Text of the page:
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S.Korea perpetuates N.Korea rights abuse: experts

December 8, 2005

By Jack Kim

SEOUL (Reuters) – Inaction by South Korea on human rights
violations in North Korea not only perpetuates suffering there
but also encourages misguided and dangerous beliefs about the
communist state, experts and defectors said on Thursday.

Hundreds of human rights advocates and refugees who fled
the North are meeting in Seoul for two days to urge action by
the South Korean government and the international community to
improve human rights conditions in the North.

South Korea’s government argues that it does work to
improve human rights but prefers not to make it a high-profile
topic for fear of aggravating Pyongyang.

“The North Korean dictatorial regime has left no tactic
untried in trying to paralyze human rights in the North,” said
Hwang Jang-yop, a former North Korean communist party ideology
chief and the highest-ranking official to defect to the South.

Hwang defected in 1997 and has been a vocal critic of North
Korean leader Kim Jong-il.

He said North Korean propaganda devised to keep Kim in
power has reached the South and stirred up “madness” across the
border.

He criticized South Koreans who blindly commit to engaging
the North. People had misguided beliefs about the North that
would be immediately dashed if they visited the country to see
conditions for themselves, he said.

“We have people who choose to defend the North and oppose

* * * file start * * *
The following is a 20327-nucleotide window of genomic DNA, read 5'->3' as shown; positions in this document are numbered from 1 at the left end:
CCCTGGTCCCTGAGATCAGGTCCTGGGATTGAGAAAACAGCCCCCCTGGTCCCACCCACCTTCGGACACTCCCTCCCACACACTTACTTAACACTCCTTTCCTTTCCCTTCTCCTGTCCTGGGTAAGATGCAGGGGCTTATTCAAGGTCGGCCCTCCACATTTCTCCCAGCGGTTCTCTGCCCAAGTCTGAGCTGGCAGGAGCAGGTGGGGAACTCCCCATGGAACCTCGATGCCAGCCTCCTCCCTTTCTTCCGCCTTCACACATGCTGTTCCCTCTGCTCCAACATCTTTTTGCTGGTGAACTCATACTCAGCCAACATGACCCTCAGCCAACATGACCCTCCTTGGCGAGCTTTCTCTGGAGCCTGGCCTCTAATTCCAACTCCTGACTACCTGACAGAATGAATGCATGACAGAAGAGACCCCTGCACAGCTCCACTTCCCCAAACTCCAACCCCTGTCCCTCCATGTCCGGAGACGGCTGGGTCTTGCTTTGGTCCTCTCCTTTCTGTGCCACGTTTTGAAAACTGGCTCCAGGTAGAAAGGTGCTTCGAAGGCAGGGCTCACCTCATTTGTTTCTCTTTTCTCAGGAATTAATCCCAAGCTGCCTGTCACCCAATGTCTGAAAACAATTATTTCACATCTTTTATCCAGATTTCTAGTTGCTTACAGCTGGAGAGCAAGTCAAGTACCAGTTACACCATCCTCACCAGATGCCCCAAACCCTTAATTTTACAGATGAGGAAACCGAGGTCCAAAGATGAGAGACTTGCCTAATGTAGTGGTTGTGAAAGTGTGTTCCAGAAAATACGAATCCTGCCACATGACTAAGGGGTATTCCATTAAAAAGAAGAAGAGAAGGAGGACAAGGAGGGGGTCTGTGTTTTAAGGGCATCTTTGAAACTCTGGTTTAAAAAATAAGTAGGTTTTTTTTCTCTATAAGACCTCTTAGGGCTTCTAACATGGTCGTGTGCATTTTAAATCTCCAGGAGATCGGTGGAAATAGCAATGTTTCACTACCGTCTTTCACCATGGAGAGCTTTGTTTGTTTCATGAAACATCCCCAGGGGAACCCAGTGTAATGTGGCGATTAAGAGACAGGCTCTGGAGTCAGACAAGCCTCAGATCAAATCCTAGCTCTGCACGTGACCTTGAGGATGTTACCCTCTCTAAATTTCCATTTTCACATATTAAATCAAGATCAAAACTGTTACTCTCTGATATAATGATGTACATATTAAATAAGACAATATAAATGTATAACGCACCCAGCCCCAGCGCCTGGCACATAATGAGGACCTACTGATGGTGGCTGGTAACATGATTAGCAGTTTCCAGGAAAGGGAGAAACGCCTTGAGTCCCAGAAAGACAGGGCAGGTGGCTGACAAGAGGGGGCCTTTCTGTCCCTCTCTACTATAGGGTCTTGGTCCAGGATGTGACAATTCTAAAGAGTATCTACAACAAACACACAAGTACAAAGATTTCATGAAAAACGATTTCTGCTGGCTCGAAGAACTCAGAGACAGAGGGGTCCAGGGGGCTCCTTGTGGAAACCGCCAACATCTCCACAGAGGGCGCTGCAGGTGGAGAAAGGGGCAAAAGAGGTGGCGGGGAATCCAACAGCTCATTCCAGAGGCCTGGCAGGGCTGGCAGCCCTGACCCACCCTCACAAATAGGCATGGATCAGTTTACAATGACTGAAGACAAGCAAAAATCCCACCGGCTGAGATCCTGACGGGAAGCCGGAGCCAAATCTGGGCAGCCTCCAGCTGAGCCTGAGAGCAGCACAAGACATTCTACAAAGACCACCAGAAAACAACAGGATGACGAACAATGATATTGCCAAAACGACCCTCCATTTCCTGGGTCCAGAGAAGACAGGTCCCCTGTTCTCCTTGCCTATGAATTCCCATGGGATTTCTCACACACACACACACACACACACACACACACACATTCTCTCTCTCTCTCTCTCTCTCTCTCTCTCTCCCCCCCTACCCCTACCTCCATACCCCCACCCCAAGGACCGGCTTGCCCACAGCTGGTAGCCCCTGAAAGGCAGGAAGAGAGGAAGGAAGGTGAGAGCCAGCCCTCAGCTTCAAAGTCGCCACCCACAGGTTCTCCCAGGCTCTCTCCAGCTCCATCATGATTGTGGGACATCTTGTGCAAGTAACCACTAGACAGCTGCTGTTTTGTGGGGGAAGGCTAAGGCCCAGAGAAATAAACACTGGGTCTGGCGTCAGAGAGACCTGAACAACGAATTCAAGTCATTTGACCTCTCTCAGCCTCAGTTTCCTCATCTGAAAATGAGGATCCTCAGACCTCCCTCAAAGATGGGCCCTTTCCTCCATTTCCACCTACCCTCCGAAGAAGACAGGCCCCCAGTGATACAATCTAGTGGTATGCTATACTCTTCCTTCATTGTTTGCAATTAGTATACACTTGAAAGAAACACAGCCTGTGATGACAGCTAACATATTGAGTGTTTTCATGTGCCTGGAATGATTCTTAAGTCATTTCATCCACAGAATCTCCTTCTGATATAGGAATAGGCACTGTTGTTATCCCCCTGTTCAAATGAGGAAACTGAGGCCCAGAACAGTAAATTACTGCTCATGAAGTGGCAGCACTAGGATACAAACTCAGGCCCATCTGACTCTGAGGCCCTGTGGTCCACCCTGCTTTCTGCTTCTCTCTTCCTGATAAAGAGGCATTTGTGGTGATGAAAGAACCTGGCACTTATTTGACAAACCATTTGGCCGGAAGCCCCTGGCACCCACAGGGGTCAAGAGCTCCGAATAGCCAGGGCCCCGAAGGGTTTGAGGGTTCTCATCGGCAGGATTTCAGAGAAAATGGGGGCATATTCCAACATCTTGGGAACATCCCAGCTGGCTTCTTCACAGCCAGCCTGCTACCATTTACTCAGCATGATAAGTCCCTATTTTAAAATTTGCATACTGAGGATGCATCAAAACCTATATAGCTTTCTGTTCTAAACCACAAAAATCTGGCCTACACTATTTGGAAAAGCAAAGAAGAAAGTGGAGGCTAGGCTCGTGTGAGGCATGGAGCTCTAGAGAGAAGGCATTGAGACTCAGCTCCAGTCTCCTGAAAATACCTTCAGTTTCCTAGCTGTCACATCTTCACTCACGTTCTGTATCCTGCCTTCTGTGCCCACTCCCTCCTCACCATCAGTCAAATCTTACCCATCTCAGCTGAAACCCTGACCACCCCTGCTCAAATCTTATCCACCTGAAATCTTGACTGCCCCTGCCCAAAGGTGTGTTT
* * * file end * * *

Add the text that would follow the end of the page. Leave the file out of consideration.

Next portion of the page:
the United States only from hearing what Kim Jong-il and his
group say,” he said. “This is a disgrace.”

“We need more than talk. It’s time to take dramatic actions
to save human rights in the North,” he said. Rights activists
say the North has a network of prison camps and executes
opponents.

CARROT, NOT STICK

The South Korean government has chosen to turn its back on
abuses in the North, and concern in Seoul and Washington of a
possible breakdown in six-party nuclear talks has perpetuated
those abuses, a U.S. human rights advocate said.

“The South Korean government has abandoned the North Korean
people,” Suzanne Scholte, head of the Defense Forum Foundation,
told the conference.

The government of President Roh Moo-hyun had also chosen to
let conditions persist because of concern for the collapse of
North Korea and a possible nuclear attack, she said.

Seoul places emphasis on engaging the North and improving
its economy to try to ensure stability on the divided
peninsula.

Scholte said that strategy was bound to fail: “If North
Korea won’t even allow the monitoring of humanitarian aid, how
can anyone think they will allow monitoring of their nuclear
sites?”

North Korea has been averse to opening up to monitoring of
humanitarian aid. Aid workers say that is why the North
recently decided to shift from direct international food aid,
which donors often seek to monitor, to indirect development
aid.

North Korea brands any criticism of its human rights record
as part of U.S. conspiracy to topple its government.

On Thursday, it demanded the European Union turn its eyes
away from the North to “the hideous human rights committed by
the U.S..” The EU backed a key United Nations resolution last
month that chastised the North for rights abuses.

South Korea’s unification minister told Reuters last month
that Seoul favored the carrot rather than the stick in dealing
with the North. But Scholte said time was not on the North
Korean people’s side.

“How many more North Koreans have to die before we stop
this failed strategy?” she said.


Source: reuters



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